According to a research, diseases affecting the adults like hypertension, type2 diabetes and sleep apnea can now be identified in early stages in the form of childhood obesity. The study appears in the Oct. 4 issue of Journal of the Cardio Metabolic Syndrome (JCMS). The annual National Health and Nutrition Examination Survey by the Centers for Disease Control and Prevention revealed that 1/3rd of the American kids approximately 25 million are obese or are at risk of becoming one.
One study in this special issue reports data on the effect of age and sex on cardiovascular risk in overweight children, aged 11 years and older. Results showed that high blood pressure and dyslipidemia in overweight children is high, with overweight males 11 years and older having a higher prevalence of these risk factors than females and younger males. This may explain the earlier appearance of cardiovascular disease in overweight adult males.
Researchers from Wisconsin, lead by Dr. David K. Murdock examined the effect of elevated body mass index in 247 healthy school children of which 28 percent of 2nd graders and 33 percent of 11th graders were overweight. Data from the study revealed that biomarkers of increased risk of adverse cardiovascular outcomes were already present in the overweight children.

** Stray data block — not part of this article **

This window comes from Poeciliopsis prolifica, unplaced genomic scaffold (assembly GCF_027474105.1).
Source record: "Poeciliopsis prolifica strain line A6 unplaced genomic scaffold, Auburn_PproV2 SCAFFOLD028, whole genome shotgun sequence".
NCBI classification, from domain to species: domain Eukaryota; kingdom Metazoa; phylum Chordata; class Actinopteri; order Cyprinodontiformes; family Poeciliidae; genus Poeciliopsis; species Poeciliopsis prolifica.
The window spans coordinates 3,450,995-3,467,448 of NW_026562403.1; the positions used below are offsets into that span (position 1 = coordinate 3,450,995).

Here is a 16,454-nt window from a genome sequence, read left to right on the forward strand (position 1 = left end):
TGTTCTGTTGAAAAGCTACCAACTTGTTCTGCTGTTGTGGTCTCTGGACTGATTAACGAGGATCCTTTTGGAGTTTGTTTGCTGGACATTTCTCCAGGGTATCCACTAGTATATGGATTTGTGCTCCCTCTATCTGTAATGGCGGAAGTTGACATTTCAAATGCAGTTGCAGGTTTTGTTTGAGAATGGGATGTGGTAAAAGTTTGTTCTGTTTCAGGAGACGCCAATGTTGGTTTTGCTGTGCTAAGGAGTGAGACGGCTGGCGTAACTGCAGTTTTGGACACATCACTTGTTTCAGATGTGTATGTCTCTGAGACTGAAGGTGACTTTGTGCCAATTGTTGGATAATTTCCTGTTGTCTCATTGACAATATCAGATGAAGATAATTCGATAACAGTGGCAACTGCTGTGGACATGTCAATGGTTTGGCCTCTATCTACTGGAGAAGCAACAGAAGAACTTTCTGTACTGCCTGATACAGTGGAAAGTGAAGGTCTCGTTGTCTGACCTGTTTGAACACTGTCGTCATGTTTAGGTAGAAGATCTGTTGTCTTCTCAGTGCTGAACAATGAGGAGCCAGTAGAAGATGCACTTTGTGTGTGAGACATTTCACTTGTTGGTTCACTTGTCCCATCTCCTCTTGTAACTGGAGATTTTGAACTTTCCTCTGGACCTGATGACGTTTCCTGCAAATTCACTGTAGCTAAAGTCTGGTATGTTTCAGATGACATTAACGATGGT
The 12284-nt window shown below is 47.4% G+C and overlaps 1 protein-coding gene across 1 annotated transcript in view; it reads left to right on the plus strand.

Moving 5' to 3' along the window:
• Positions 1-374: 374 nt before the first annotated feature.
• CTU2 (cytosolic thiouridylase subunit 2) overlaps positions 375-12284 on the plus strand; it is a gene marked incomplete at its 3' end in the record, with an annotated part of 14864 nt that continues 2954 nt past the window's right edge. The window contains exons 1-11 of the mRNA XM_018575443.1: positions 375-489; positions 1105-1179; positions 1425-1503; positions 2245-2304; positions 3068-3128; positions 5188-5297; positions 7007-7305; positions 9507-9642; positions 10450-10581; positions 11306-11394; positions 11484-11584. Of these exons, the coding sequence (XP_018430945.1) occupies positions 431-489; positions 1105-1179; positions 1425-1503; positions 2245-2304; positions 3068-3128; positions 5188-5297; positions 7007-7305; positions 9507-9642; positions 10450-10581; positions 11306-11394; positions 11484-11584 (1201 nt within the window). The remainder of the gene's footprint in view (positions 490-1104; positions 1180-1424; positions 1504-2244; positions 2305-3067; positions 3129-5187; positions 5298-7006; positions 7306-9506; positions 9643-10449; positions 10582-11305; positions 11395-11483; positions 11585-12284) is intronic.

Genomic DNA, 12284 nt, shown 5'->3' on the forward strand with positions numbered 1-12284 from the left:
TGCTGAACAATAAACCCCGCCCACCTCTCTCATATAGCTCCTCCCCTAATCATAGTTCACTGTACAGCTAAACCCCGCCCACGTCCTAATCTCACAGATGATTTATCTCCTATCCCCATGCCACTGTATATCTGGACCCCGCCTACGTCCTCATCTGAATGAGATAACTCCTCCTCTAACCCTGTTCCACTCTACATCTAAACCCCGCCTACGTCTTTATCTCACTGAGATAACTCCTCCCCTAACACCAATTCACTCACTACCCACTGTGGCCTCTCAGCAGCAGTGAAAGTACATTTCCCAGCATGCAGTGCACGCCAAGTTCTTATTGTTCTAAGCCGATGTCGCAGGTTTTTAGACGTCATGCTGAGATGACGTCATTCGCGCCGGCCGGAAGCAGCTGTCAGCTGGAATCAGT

"The childhood phase of chronic adult diseases is a dimension of health that has received little attention," states guest editor of the special focus issue, Dr. Bonita Falkner of the Department of Medicine at Thomas Jefferson University. "The concept of interrupting chronic disease expression at its origin represents a paradigm shift in clinical research and patient care."
This themed issue further presents review articles discussing management of obesity-related disorders. These include non-pharmacologic treatments, providing evidence that lifestyle changes in the young can result in beneficial outcomes, as well as guidance for clinicians on pharmacologic treatment of the most difficult childhood obesity conditions.
"Together, this collection of articles demonstrates that morbidity from diseases traditionally thought to have expression in middle to late adulthood can now be demonstrated in children and adolescents," adds Falkner. "An ideal outcome will be prevention of childhood obesity."